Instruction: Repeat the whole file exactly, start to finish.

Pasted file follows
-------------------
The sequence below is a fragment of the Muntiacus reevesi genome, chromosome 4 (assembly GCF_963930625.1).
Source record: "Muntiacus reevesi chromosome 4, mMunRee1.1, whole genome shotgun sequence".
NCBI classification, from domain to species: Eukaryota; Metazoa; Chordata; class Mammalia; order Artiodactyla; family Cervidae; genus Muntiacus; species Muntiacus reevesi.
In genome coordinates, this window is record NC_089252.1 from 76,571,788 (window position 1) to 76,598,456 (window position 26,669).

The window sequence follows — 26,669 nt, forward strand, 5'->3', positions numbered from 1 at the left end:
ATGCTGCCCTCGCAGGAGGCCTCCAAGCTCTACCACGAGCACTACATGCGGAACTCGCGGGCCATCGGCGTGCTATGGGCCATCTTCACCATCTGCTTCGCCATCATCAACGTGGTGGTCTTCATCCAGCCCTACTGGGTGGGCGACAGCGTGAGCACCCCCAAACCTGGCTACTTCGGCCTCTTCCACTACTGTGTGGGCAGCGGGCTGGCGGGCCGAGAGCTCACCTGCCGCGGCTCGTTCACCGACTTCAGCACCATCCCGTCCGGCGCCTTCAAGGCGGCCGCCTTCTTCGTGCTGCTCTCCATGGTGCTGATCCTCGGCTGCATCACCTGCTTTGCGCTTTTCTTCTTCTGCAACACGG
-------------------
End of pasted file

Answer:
The sequence below is a fragment of the Muntiacus reevesi genome, chromosome 4 (assembly GCF_963930625.1).
Source record: "Muntiacus reevesi chromosome 4, mMunRee1.1, whole genome shotgun sequence".
NCBI classification, from domain to species: Eukaryota; Metazoa; Chordata; class Mammalia; order Artiodactyla; family Cervidae; genus Muntiacus; species Muntiacus reevesi.
In genome coordinates, this window is record NC_089252.1 from 76,571,788 (window position 1) to 76,598,456 (window position 26,669).

The window sequence follows — 26,669 nt, forward strand, 5'->3', positions numbered from 1 at the left end:
ATGCTGCCCTCGCAGGAGGCCTCCAAGCTCTACCACGAGCACTACATGCGGAACTCGCGGGCCATCGGCGTGCTATGGGCCATCTTCACCATCTGCTTCGCCATCATCAACGTGGTGGTCTTCATCCAGCCCTACTGGGTGGGCGACAGCGTGAGCACCCCCAAACCTGGCTACTTCGGCCTCTTCCACTACTGTGTGGGCAGCGGGCTGGCGGGCCGAGAGCTCACCTGCCGCGGCTCGTTCACCGACTTCAGCACCATCCCGTCCGGCGCCTTCAAGGCGGCCGCCTTCTTCGTGCTGCTCTCCATGGTGCTGATCCTCGGCTGCATCACCTGCTTTGCGCTTTTCTTCTTCTGCAACACGG